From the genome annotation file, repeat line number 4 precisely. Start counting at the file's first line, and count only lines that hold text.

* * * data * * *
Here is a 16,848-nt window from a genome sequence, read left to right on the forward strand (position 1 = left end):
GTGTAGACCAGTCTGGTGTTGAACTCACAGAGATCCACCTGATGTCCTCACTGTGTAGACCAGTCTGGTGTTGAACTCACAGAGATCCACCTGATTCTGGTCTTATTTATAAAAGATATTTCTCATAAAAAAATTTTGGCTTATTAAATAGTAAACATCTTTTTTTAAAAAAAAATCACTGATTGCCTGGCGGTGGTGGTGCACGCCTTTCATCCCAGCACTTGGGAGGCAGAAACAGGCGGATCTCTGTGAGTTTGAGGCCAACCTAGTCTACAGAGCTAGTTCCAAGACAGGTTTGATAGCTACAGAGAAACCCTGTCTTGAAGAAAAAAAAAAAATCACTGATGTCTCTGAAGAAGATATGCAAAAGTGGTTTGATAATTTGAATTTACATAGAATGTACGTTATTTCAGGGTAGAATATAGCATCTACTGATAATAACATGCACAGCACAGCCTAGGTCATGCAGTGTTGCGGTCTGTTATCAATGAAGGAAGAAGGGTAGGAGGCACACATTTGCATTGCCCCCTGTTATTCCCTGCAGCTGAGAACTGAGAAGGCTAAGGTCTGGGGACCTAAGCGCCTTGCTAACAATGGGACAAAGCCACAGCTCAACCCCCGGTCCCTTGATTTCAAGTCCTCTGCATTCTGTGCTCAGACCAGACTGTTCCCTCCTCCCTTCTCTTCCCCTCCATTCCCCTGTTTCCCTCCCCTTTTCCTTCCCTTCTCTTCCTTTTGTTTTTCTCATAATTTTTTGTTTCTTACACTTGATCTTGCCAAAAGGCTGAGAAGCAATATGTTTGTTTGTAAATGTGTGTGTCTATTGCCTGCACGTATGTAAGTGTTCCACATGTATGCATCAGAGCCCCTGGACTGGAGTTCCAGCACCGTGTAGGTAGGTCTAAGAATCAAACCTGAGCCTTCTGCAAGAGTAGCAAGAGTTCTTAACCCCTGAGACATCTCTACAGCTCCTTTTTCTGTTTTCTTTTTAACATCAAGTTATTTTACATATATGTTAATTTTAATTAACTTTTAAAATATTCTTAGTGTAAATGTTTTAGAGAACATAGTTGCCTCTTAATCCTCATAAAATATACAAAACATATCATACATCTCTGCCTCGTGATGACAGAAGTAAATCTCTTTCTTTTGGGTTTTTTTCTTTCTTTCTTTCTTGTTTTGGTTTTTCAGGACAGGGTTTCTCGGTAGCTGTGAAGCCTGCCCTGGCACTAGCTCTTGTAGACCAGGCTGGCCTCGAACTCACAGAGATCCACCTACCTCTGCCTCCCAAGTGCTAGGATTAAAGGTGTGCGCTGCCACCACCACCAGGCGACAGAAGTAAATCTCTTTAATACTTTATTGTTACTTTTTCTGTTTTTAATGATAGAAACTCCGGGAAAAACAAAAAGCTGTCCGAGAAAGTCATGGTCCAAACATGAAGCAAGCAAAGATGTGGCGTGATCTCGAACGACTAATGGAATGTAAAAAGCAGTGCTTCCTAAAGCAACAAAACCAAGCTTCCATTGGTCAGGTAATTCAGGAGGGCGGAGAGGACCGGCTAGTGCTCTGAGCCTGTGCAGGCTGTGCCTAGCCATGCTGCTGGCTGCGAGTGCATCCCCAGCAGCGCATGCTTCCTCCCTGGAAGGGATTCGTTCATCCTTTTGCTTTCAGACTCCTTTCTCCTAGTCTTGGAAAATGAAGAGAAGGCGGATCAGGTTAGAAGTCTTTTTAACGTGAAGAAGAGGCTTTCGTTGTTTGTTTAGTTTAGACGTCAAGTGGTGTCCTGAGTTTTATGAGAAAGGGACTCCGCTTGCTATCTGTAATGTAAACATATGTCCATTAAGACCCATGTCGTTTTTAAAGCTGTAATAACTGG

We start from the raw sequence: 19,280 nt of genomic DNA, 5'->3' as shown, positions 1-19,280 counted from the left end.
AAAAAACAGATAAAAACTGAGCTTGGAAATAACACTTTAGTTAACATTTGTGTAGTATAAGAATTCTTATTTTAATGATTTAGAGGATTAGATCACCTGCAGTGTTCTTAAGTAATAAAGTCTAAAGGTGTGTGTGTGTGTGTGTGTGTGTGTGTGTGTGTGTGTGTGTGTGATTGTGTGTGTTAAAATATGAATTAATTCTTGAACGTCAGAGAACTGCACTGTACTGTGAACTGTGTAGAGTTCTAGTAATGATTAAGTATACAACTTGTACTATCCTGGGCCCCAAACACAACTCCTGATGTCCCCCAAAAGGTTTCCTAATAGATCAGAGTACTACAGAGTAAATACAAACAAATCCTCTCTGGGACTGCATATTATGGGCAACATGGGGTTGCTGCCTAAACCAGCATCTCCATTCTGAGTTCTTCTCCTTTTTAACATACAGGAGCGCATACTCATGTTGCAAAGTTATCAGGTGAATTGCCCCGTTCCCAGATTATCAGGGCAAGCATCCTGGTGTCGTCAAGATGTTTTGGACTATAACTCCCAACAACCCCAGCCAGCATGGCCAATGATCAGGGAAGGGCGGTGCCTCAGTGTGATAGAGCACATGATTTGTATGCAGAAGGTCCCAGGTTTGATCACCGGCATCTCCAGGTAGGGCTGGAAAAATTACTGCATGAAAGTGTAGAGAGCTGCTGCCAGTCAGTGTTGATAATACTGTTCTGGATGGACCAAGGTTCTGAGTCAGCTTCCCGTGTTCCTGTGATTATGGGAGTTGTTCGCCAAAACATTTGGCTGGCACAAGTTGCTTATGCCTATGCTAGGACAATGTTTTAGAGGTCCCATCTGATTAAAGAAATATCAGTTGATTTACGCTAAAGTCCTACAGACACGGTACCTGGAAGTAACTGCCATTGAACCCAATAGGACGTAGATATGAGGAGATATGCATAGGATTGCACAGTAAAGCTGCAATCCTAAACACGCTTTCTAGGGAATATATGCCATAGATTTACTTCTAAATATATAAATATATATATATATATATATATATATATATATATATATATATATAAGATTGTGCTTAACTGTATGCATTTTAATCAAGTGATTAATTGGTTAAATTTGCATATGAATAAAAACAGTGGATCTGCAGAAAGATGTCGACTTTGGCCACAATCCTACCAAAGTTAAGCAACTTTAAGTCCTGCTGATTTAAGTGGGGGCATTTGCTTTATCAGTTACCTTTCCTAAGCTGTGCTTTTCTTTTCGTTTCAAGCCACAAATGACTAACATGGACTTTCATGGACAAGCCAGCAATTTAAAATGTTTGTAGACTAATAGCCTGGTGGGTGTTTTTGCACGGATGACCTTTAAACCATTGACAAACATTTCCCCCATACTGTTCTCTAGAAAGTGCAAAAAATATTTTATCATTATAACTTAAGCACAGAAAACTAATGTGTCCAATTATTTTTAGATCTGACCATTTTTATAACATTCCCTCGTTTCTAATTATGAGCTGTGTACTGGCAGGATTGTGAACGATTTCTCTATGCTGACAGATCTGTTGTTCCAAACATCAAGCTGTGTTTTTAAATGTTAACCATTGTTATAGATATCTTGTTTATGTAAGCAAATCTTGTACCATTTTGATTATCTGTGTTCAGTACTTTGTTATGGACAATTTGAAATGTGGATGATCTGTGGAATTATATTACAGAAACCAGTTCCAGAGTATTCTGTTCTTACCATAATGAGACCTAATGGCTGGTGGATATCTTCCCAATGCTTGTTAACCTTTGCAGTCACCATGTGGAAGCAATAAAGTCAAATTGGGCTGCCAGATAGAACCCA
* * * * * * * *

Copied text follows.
AAAAAACAGATAAAAACTGAGCTTGGAAATAACACTTTAGTTAACATTTGTGTAGTATAAGAATTCTTATTTTAATGATTTAGAGGATTAGATCACCTGCAGTGTTCTTAAGTAATAAAGTCTAAAGGTGTGTGTGTGTGTGTGTGTGTGTGTGTGTGTGTGTGTGTGTGTGATTGTGTGTGTTAAAATATGAATTAATTCTTGAACGTCAGAGAACTGCACTGTACTGTGAACTGTGTAGAGTTCTAGTAATGATTAAGTATACAACTTGTACTATCCTGGGCCCCAAACACAACTCCTGATGTCCCCCAAAAGGTTTCCTAATAGATCAGAGTACTACAGAGTAAATACAAACAAATCCTCTCTGGGACTGCATATTATGGGCAACATGGGGTTGCTGCCTAAACCAGCATCTCCATTCTGAGTTCTTCTCCTTTTTAACATACAGGAGCGCATACTCATGTTGCAAAGTTATCAGGTGAATTGCCCCGTTCCCAGATTATCAGGGCAAGCATCCTGGTGTCGTCAAGATGTTTTGGACTATAACTCCCAACAACCCCAGCCAGCATGGCCAATGATCAGGGAAGGGCGGTGCCTCAGTGTGATAGAGCACATGATTTGTATGCAGAAGGTCCCAGGTTTGATCACCGGCATCTCCAGGTAGGGCTGGAAAAATTACTGCATGAAAGTGTAGAGAGCTGCTGCCAGTCAGTGTTGATAATACTGTTCTGGATGGACCAAGGTTCTGAGTCAGCTTCCCGTGTTCCTGTGATTATGGGAGTTGTTCGCCAAAACATTTGGCTGGCACAAGTTGCTTATGCCTATGCTAGGACAATGTTTTAGAGGTCCCATCTGATTAAAGAAATATCAGTTGATTTACGCTAAAGTCCTACAGACACGGTACCTGGAAGTAACTGCCATTGAACCCAATAGGACGTAGATATGAGGAGATATGCATAGGATTGCACAGTAAAGCTGCAATCCTAAACACGCTTTCTAGGGAATATATGCCATAGATTTACTTCTAAATATATAAATATATATATATATATATATATATATATATATATATATATATATAAGATTGTGCTTAACTGTATGCATTTTAATCAAGTGATTAATTGGTTAAATTTGCATATGAATAAAAACAGTGGATCTGCAGAAAGATGTCGACTTTGGCCACAATCCTACCAAAGTTAAGCAACTTTAAGTCCTGCTGATTTAAGTGGGGGCATTTGCTTTATCAGTTACCTTTCCTAAGCTGTGCTTTTCTTTTCGTTTCAAGCCACAAATGACTAACATGGACTTTCATGGACAAGCCAGCAATTTAAAATGTTTGTAGACTAATAGCCTGGTGGGTGTTTTTGCACGGATGACCTTTAAACCATTGACAAACATTTCCCCCATACTGTTCTCTAGAAAGTGCAAAAAATATTTTATCATTATAACTTAAGCACAGAAAACTAATGTGTCCAATTATTTTTAGATCTGACCATTTTTATAACATTCCCTCGTTTCTAATTATGAGCTGTGTACTGGCAGGATTGTGAACGATTTCTCTATGCTGACAGATCTGTTGTTCCAAACATCAAGCTGTGTTTTTAAATGTTAACCATTGTTATAGATATCTTGTTTATGTAAGCAAATCTTGTACCATTTTGATTATCTGTGTTCAGTACTTTGTTATGGACAATTTGAAATGTGGATGATCTGTGGAATTATATTACAGAAACCAGTTCCAGAGTATTCTGTTCTTACCATAATGAGACCTAATGGCTGGTGGATATCTTCCCAATGCTTGTTAACCTTTGCAGTCACCATGTGGAAGCAATAAAGTCAAATTGGGCTGCCAGATAGAACCCA